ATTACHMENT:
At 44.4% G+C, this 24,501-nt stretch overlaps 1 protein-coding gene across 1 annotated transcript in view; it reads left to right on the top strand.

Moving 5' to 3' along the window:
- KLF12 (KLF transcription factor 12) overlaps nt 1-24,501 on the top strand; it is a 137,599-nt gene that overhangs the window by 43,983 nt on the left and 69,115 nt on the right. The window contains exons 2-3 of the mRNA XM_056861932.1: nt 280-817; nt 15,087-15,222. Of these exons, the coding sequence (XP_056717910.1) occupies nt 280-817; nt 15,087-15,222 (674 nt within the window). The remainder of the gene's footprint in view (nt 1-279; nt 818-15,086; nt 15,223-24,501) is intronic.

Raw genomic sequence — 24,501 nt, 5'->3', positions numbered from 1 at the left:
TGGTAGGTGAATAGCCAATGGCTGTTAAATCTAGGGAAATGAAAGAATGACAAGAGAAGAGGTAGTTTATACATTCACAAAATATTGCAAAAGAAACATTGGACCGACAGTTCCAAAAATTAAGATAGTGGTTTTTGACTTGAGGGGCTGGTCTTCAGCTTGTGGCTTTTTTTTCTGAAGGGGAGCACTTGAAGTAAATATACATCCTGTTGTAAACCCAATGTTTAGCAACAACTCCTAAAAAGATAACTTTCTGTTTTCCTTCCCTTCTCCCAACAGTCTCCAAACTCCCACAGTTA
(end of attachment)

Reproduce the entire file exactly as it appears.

At 44.4% G+C, this 24,501-nt stretch overlaps 1 protein-coding gene across 1 annotated transcript in view; it reads left to right on the top strand.

Moving 5' to 3' along the window:
- KLF12 (KLF transcription factor 12) overlaps nt 1-24,501 on the top strand; it is a 137,599-nt gene that overhangs the window by 43,983 nt on the left and 69,115 nt on the right. The window contains exons 2-3 of the mRNA XM_056861932.1: nt 280-817; nt 15,087-15,222. Of these exons, the coding sequence (XP_056717910.1) occupies nt 280-817; nt 15,087-15,222 (674 nt within the window). The remainder of the gene's footprint in view (nt 1-279; nt 818-15,086; nt 15,223-24,501) is intronic.

Raw genomic sequence — 24,501 nt, 5'->3', positions numbered from 1 at the left:
TGGTAGGTGAATAGCCAATGGCTGTTAAATCTAGGGAAATGAAAGAATGACAAGAGAAGAGGTAGTTTATACATTCACAAAATATTGCAAAAGAAACATTGGACCGACAGTTCCAAAAATTAAGATAGTGGTTTTTGACTTGAGGGGCTGGTCTTCAGCTTGTGGCTTTTTTTTCTGAAGGGGAGCACTTGAAGTAAATATACATCCTGTTGTAAACCCAATGTTTAGCAACAACTCCTAAAAAGATAACTTTCTGTTTTCCTTCCCTTCTCCCAACAGTCTCCAAACTCCCACAGTTA